Q&A: Roz Henry

CEO, Co-operative Business New Zealand

How was 2020 for the co-op sector in new Zealand?

This year has certainly thrown up some challenges, but our co-operatives have taken the disruption in their stride. 

Aotearoa New Zealand is one of the most co-operative countries in the world with co-operatives generating approximately 19% of GDP. Our members come from a wide range of industries so there were few not impacted by Covid-19 in some way. 

Many co-operatives were classed as providers of essential services, which meant they were able to continue to operate in at least some capacity during the nationwide lockdowns. 

We have been fortunate to have had a successful pandemic response that resulted in relatively low infection rates however closing the borders has been devastating for industries such as tourism and hospitality. 

Co-operatives have shown remarkable resilience by being quick to adapt and in some cases, they have come through stronger. A number of our members have experienced a surge in demand, such as food and home improvement retailers.

Right now life in New Zealand is relatively normal with few restrictions in place but we can’t be sure what the longer term impacts on the economy will be.

What was the sector’s role in supporting members and communities through the pandemic?

This year especially we saw the principle around ‘Concern for community’ highlighted with co-operatives going the extra mile to support their members, their communities and those in need.

Last month we held our Annual Awards, where we heard about the great initiatives co-operatives implemented. As an example, supermarket operator the Foodstuffs Co-operatives, the winner of the Co-operative Business of the Year Award, put in place initiatives including an additional 10% allowance throughout lockdown. They also established a fund to distribute more than $1.3m to 55 social organisations to help New Zealanders facing tough times.

Other highlights included health insurer Southern Cross Healthcare crediting the cost of premiums for its members and business customers to a total of $50m.

Co-operatives in the financial services sector provided special rates and offers to members, while others employed staff from other industries who lost their jobs.

The government’s message around ‘being kind’ was truly emulated within the co-operative community, with our members focused on looking after the health and wellbeing of their employees.

This is only a small snapshot, but it has been heartening to hear about all the great things out co-operatives have been doing to support New Zealand and New Zealanders.

What other challenges did / do co-ops face?

There are still challenges on many fronts.

Our major exporting co-operatives such as Fonterra, Zespri, Alliance, Silver Fern Farms and Dairy Goat Co-operative, are reliant on consistent access to the export markets. The ongoing disruption to supply chains and access to some markets continues to be problematic and there are backlogs on imports as well.

The border closures have severely impacted the tourism and hospitality sectors, which has had flow-on effects to organisations that supply those industries.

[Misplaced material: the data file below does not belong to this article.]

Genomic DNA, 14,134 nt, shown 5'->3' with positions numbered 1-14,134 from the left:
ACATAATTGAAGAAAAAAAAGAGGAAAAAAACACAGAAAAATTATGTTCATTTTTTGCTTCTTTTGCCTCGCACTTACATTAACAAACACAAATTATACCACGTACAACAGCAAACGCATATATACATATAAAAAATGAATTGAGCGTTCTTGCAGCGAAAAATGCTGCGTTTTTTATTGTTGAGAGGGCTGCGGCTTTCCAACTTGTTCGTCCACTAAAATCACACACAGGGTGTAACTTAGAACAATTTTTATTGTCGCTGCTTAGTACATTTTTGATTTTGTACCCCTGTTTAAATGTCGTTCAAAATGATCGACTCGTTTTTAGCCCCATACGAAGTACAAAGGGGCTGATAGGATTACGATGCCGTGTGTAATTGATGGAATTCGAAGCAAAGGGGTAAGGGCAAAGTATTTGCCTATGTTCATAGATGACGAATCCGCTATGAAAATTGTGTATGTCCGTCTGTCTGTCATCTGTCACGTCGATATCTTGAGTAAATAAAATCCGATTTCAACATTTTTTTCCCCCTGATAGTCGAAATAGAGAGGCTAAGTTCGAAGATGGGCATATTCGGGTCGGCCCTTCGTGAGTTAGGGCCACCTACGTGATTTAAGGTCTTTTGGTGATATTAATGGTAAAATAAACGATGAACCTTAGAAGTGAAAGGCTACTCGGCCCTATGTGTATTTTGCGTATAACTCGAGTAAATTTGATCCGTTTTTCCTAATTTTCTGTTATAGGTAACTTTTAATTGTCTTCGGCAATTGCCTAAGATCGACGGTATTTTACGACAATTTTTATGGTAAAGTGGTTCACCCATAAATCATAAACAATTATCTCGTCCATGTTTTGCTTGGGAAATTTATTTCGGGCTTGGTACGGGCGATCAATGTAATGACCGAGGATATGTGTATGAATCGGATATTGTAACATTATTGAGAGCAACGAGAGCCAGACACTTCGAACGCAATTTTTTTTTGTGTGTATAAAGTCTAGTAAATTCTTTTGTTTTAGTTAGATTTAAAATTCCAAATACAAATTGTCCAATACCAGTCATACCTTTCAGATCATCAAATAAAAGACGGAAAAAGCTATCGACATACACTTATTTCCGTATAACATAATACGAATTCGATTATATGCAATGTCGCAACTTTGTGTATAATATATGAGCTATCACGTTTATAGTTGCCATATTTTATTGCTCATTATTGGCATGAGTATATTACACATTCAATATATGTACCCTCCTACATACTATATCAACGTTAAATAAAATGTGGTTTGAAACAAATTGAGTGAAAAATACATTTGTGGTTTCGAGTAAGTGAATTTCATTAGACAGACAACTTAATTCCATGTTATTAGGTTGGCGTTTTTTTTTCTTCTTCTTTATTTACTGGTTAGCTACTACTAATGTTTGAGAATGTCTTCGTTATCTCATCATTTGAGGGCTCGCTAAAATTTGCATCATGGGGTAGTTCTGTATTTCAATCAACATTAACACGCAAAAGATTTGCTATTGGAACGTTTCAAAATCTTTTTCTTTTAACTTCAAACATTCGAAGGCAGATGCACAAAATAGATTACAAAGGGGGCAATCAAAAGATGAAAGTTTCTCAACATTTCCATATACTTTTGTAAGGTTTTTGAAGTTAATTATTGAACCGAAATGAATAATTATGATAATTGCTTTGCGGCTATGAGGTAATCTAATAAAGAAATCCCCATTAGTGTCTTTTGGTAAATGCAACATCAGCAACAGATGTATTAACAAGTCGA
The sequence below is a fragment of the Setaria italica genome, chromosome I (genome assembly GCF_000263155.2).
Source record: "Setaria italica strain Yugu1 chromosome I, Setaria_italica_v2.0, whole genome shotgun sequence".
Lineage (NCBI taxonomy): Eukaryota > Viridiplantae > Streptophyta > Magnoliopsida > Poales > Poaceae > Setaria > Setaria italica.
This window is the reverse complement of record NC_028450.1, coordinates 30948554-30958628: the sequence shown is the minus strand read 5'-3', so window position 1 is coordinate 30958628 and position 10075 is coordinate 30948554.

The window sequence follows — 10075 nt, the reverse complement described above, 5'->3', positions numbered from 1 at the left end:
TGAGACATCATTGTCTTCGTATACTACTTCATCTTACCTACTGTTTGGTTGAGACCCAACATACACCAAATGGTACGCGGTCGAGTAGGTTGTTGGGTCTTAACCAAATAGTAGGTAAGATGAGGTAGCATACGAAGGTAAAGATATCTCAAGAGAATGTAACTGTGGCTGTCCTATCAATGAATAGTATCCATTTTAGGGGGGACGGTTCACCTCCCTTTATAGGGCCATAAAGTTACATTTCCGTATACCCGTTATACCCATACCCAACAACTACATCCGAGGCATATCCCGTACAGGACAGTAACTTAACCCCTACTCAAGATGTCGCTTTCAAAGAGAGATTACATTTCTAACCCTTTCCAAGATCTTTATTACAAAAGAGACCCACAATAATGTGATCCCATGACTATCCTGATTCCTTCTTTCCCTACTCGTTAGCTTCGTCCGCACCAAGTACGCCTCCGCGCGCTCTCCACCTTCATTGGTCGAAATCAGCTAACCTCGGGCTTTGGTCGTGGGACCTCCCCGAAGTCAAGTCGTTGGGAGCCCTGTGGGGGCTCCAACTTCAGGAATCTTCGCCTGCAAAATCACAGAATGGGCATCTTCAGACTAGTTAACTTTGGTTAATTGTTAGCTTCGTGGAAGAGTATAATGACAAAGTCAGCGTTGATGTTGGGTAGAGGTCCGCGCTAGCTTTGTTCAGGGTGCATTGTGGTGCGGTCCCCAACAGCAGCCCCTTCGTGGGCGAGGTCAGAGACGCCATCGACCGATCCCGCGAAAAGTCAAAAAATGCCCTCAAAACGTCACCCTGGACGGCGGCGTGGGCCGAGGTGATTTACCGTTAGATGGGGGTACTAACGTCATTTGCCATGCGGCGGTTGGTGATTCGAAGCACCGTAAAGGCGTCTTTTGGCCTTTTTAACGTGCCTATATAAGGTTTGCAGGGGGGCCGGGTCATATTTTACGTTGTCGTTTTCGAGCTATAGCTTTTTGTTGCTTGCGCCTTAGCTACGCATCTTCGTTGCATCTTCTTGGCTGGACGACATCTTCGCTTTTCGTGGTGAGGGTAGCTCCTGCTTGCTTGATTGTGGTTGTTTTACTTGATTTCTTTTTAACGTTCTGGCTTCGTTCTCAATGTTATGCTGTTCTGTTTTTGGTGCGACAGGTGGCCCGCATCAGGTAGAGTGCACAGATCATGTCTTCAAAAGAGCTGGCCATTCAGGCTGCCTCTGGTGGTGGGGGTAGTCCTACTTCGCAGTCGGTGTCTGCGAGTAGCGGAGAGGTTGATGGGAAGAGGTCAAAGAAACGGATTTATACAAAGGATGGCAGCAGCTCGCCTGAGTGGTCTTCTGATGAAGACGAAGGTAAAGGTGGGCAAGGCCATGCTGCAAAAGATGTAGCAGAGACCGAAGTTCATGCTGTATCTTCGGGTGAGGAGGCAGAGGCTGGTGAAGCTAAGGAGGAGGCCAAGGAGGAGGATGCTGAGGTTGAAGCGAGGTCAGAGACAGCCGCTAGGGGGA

Access to both essential and seasonal workers while the borders remain shut is an issue, particularly for horticultural co-operatives who are reliant on seasonal workers for harvesting crops over the peak season. There are ongoing discussions with Government and local communities to find solutions. 

How did New Zealand co-ops innovate in 2020?

Across the board, organisations have adapted to new ways of working and doing business. 

They’ve accelerated the use of technology and remote working. More is being sold online and where working from home wasn’t possible, solutions were implemented to keep employees safe. More businesses here are considering collaborating on block chain solutions, where they share data and insights to minimise rework and effort. 

We are starting to see a lot more interest from start-up’s sitting across a range of sectors, such as media and waste, looking to apply the co-operative business model. People are increasingly recognising that co-operatives are a great way to do business. This is the one bright side of Covid, so that’s been encouraging to see.

With our members, we are continuing to see an increased commitment to supporting the delivery of the UN Sustainability Development Goals. They are particularly focused on reducing their carbon emissions and many have initiated ESG reporting of progress. 

What changes would you like to see in 2021?

While signs are encouraging, Cooperative Business New Zealand would like to see greater recognition of the value of the co-operative model and more businesses opting to structure themselves as co-operatives. Many of New Zealand’s most successful and enduring businesses are co-operatives, yet this fact is relatively unknown with many perceived as corporates or franchises. 

At Cooperative Business New Zealand we are focused on the development and inclusion of education on the model working with the multitude of education providers to better support the sector.

Co-operatives are fundamentally important to any thriving economy. They create jobs and enable the establishment of sustainable businesses that can be handed down to multiple generations. New generations are looking to move away from the capitalistic model that places profit ahead of all else. I believe it is the co-operatives turn to shine.

What challenges and opportunities could 2021 bring to your sector?

I foresee more SMEs moving to apply the co-operative model to enable their survival through collaboration, along with innovative start-ups. 

However, to enable this, there is always the challenge for these businesses to access capital. With a big innovation push, we will be actively encouraging the government, banks and private equity firms to support the establishment of these businesses.